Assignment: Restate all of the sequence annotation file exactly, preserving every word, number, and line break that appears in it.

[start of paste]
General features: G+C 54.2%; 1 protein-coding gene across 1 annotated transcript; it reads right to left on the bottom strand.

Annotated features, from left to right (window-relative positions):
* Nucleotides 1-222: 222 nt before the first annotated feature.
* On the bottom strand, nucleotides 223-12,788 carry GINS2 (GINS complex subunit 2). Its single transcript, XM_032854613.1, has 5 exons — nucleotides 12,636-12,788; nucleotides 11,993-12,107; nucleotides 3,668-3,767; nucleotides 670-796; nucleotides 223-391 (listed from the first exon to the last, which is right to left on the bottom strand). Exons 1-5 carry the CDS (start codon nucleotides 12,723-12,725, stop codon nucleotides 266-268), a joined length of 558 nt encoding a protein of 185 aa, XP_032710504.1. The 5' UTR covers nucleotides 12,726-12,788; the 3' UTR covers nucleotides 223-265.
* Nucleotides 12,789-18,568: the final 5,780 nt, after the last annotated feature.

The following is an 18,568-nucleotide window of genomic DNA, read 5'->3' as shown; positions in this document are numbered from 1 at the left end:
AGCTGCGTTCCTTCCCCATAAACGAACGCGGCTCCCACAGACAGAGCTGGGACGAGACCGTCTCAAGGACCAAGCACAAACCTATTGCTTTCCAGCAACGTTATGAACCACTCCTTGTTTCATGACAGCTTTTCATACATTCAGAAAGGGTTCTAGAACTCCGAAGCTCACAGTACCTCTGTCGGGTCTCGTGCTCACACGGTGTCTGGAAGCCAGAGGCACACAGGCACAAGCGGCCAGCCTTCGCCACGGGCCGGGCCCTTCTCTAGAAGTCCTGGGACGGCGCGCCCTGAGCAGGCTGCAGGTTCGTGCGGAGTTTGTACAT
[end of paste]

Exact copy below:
General features: G+C 54.2%; 1 protein-coding gene across 1 annotated transcript; it reads right to left on the bottom strand.

Annotated features, from left to right (window-relative positions):
* Nucleotides 1-222: 222 nt before the first annotated feature.
* On the bottom strand, nucleotides 223-12,788 carry GINS2 (GINS complex subunit 2). Its single transcript, XM_032854613.1, has 5 exons — nucleotides 12,636-12,788; nucleotides 11,993-12,107; nucleotides 3,668-3,767; nucleotides 670-796; nucleotides 223-391 (listed from the first exon to the last, which is right to left on the bottom strand). Exons 1-5 carry the CDS (start codon nucleotides 12,723-12,725, stop codon nucleotides 266-268), a joined length of 558 nt encoding a protein of 185 aa, XP_032710504.1. The 5' UTR covers nucleotides 12,726-12,788; the 3' UTR covers nucleotides 223-265.
* Nucleotides 12,789-18,568: the final 5,780 nt, after the last annotated feature.

The following is an 18,568-nucleotide window of genomic DNA, read 5'->3' as shown; positions in this document are numbered from 1 at the left end:
AGCTGCGTTCCTTCCCCATAAACGAACGCGGCTCCCACAGACAGAGCTGGGACGAGACCGTCTCAAGGACCAAGCACAAACCTATTGCTTTCCAGCAACGTTATGAACCACTCCTTGTTTCATGACAGCTTTTCATACATTCAGAAAGGGTTCTAGAACTCCGAAGCTCACAGTACCTCTGTCGGGTCTCGTGCTCACACGGTGTCTGGAAGCCAGAGGCACACAGGCACAAGCGGCCAGCCTTCGCCACGGGCCGGGCCCTTCTCTAGAAGTCCTGGGACGGCGCGCCCTGAGCAGGCTGCAGGTTCGTGCGGAGTTTGTACAT